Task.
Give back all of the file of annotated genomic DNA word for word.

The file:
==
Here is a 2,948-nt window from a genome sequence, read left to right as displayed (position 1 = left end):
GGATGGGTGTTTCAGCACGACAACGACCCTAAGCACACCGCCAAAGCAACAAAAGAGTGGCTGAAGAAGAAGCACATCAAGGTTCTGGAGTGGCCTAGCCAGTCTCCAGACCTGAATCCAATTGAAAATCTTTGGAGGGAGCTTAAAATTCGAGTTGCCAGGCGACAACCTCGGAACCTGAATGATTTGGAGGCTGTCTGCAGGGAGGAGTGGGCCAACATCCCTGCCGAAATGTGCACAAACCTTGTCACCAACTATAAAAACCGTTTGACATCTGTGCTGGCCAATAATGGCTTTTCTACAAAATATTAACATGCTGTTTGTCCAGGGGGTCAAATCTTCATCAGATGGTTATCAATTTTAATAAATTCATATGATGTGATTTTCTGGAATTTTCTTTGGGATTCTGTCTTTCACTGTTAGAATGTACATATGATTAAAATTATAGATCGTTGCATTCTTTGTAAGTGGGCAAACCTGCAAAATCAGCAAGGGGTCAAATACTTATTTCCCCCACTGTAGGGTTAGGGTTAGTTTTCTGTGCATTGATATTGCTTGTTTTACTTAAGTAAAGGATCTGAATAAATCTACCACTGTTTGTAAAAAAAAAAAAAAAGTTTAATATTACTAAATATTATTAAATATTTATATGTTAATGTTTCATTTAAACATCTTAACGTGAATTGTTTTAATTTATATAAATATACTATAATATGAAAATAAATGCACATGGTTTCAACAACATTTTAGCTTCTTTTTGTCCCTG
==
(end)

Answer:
Here is a 2,948-nt window from a genome sequence, read left to right as displayed (position 1 = left end):
GGATGGGTGTTTCAGCACGACAACGACCCTAAGCACACCGCCAAAGCAACAAAAGAGTGGCTGAAGAAGAAGCACATCAAGGTTCTGGAGTGGCCTAGCCAGTCTCCAGACCTGAATCCAATTGAAAATCTTTGGAGGGAGCTTAAAATTCGAGTTGCCAGGCGACAACCTCGGAACCTGAATGATTTGGAGGCTGTCTGCAGGGAGGAGTGGGCCAACATCCCTGCCGAAATGTGCACAAACCTTGTCACCAACTATAAAAACCGTTTGACATCTGTGCTGGCCAATAATGGCTTTTCTACAAAATATTAACATGCTGTTTGTCCAGGGGGTCAAATCTTCATCAGATGGTTATCAATTTTAATAAATTCATATGATGTGATTTTCTGGAATTTTCTTTGGGATTCTGTCTTTCACTGTTAGAATGTACATATGATTAAAATTATAGATCGTTGCATTCTTTGTAAGTGGGCAAACCTGCAAAATCAGCAAGGGGTCAAATACTTATTTCCCCCACTGTAGGGTTAGGGTTAGTTTTCTGTGCATTGATATTGCTTGTTTTACTTAAGTAAAGGATCTGAATAAATCTACCACTGTTTGTAAAAAAAAAAAAAAAGTTTAATATTACTAAATATTATTAAATATTTATATGTTAATGTTTCATTTAAACATCTTAACGTGAATTGTTTTAATTTATATAAATATACTATAATATGAAAATAAATGCACATGGTTTCAACAACATTTTAGCTTCTTTTTGTCCCTG